Social Anxiety

When combined with Cognitive Behavioural Therapy (CBT), VRT can help treat those with Social Anxiety Disorder. This is the case due to the behavioural aspect of Social Anxiety being directly targeted through the use of VRT. As a result, research has shown that clients who chose to undergo CBT combined with VRT experience a shortened treatment period as individuals reported decreased frequencies in anxiety and depressive symptoms (Gereats et al., 2019). In these computer-generated programmes, artificial but realistic social settings are created, such as going back to school after a holiday, to help individuals develop effective coping strategies and appropriate social skills to handle the environment. Through the use of VR to decrease the effects of Social Anxiety Disorder, the practice of doing everyday tasks that may result in Anxiety symptoms becomes more purposeful and allows individuals to simulate several different tasks comfortably. It also provides an element of flexibility and confidentiality as clients can work or improve at their own pace. 

 

Autism Spectrum Disorder

The rising use of VR technology has been adopted by therapists, counsellors and teachers since the mid-1990s to aid individuals with Autism Spectrum Disorder (ASD). Similar to Social Anxiety/School Refusal, computer programmes are tailored specifically to create artificial social settings and interactions, such that individuals learn to assimilate better with their environment and have the chance to practice their social skills. Additionally, participating in such therapies may even allow the individual to gain self-confidence in speech, as well as learn empathy in their speech and interactions with others. Similarly, a recent study conducted by Newcastle University and Third Eye NeuroTech has shown that VR Therapy can be used to successfully help children with Autism who struggle with other disorders such as Anxiety and Specific Phobias by alleviating their experience of phobias.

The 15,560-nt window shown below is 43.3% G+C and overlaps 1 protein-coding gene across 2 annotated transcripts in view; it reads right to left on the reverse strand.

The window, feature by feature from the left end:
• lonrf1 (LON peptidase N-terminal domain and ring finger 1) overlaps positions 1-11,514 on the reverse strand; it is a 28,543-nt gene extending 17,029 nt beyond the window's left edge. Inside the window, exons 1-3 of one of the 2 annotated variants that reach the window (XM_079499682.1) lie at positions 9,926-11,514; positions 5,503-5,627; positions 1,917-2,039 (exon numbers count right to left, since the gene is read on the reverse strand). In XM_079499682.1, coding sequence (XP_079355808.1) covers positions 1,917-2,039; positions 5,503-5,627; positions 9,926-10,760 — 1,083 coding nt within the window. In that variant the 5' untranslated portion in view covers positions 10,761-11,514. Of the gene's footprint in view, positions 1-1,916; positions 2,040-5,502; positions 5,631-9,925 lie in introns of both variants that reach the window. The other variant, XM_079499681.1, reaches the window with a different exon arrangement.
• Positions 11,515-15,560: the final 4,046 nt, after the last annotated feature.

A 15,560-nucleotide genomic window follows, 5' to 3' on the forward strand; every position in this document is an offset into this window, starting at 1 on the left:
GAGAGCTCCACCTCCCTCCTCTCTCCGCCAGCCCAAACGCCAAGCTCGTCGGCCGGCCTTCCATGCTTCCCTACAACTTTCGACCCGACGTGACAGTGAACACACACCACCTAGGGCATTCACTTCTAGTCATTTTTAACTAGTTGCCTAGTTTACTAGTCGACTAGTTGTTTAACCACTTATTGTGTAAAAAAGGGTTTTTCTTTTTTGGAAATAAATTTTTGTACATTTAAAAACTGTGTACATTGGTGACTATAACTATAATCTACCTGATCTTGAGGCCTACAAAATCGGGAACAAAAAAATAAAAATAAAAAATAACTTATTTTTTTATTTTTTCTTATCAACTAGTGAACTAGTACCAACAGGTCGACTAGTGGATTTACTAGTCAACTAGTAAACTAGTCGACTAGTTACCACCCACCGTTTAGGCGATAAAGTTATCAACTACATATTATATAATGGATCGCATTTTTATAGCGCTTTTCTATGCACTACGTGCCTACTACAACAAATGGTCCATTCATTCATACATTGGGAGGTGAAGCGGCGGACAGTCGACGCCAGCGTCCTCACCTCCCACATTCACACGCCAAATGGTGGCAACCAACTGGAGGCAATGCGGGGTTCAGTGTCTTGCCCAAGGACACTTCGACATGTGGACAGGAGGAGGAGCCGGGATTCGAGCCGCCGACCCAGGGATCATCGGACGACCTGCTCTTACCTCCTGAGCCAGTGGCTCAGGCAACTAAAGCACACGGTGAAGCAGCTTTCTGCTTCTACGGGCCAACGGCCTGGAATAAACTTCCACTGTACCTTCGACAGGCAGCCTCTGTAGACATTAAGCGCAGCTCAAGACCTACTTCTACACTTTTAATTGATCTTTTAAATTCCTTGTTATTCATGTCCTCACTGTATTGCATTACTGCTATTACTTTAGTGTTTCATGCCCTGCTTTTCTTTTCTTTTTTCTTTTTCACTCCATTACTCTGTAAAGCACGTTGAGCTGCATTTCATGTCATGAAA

Psychoeducation: Stress Management Techniques 

Lastly, our Virtual Reality technology here at Thrive Psychology Clinic can be used to help individuals understand and manage their stress efficiently. This is done by entering a virtual environment that allows the individual to understand the meaning, phases and consequences of stress, techniques to alleviate stress including muscle relaxation and respiratory control techniques. Similarly, this approach may be used for individuals who struggle with Posttraumatic Stress Disorder (PTSD). Overall, the goal of psychoeducation is to ensure that individuals affected with such disorders understand their diagnosis and have an optimistic mindset towards seeking help and improving their mental wellbeing. Therefore, in an event where the disorder experienced is causing stress and discomfort to the individual, psychoeducation of stress management techniques can help to overcome the stress.

 

Parenting a child who may have mental or behavioural needs and may require VRT